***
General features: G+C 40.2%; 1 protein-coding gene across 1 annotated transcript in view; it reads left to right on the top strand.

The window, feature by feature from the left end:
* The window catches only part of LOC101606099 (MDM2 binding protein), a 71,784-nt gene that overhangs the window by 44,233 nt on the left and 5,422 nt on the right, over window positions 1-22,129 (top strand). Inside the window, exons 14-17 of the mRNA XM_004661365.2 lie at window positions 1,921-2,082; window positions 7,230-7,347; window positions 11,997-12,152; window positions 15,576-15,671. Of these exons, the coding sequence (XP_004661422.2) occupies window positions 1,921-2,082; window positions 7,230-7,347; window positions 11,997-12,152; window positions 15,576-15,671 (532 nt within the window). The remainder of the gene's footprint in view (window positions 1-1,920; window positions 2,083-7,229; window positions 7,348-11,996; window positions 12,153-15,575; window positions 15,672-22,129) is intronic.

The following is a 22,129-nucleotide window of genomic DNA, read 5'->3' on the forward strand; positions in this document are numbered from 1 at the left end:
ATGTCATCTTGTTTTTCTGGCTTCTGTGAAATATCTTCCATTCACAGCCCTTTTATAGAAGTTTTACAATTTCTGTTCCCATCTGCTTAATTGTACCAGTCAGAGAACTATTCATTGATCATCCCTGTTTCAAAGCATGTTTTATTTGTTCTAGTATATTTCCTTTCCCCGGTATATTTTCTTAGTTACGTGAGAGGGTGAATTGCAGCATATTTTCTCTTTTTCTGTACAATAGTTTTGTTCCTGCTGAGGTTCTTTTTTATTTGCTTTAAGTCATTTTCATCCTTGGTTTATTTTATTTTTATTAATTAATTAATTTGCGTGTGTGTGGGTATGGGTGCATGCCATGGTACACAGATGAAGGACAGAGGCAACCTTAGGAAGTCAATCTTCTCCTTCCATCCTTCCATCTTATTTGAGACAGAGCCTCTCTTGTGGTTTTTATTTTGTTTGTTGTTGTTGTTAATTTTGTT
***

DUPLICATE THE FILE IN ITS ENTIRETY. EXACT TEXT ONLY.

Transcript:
General features: G+C 40.2%; 1 protein-coding gene across 1 annotated transcript in view; it reads left to right on the top strand.

The window, feature by feature from the left end:
* The window catches only part of LOC101606099 (MDM2 binding protein), a 71,784-nt gene that overhangs the window by 44,233 nt on the left and 5,422 nt on the right, over window positions 1-22,129 (top strand). Inside the window, exons 14-17 of the mRNA XM_004661365.2 lie at window positions 1,921-2,082; window positions 7,230-7,347; window positions 11,997-12,152; window positions 15,576-15,671. Of these exons, the coding sequence (XP_004661422.2) occupies window positions 1,921-2,082; window positions 7,230-7,347; window positions 11,997-12,152; window positions 15,576-15,671 (532 nt within the window). The remainder of the gene's footprint in view (window positions 1-1,920; window positions 2,083-7,229; window positions 7,348-11,996; window positions 12,153-15,575; window positions 15,672-22,129) is intronic.

The following is a 22,129-nucleotide window of genomic DNA, read 5'->3' on the forward strand; positions in this document are numbered from 1 at the left end:
ATGTCATCTTGTTTTTCTGGCTTCTGTGAAATATCTTCCATTCACAGCCCTTTTATAGAAGTTTTACAATTTCTGTTCCCATCTGCTTAATTGTACCAGTCAGAGAACTATTCATTGATCATCCCTGTTTCAAAGCATGTTTTATTTGTTCTAGTATATTTCCTTTCCCCGGTATATTTTCTTAGTTACGTGAGAGGGTGAATTGCAGCATATTTTCTCTTTTTCTGTACAATAGTTTTGTTCCTGCTGAGGTTCTTTTTTATTTGCTTTAAGTCATTTTCATCCTTGGTTTATTTTATTTTTATTAATTAATTAATTTGCGTGTGTGTGGGTATGGGTGCATGCCATGGTACACAGATGAAGGACAGAGGCAACCTTAGGAAGTCAATCTTCTCCTTCCATCCTTCCATCTTATTTGAGACAGAGCCTCTCTTGTGGTTTTTATTTTGTTTGTTGTTGTTGTTAATTTTGTT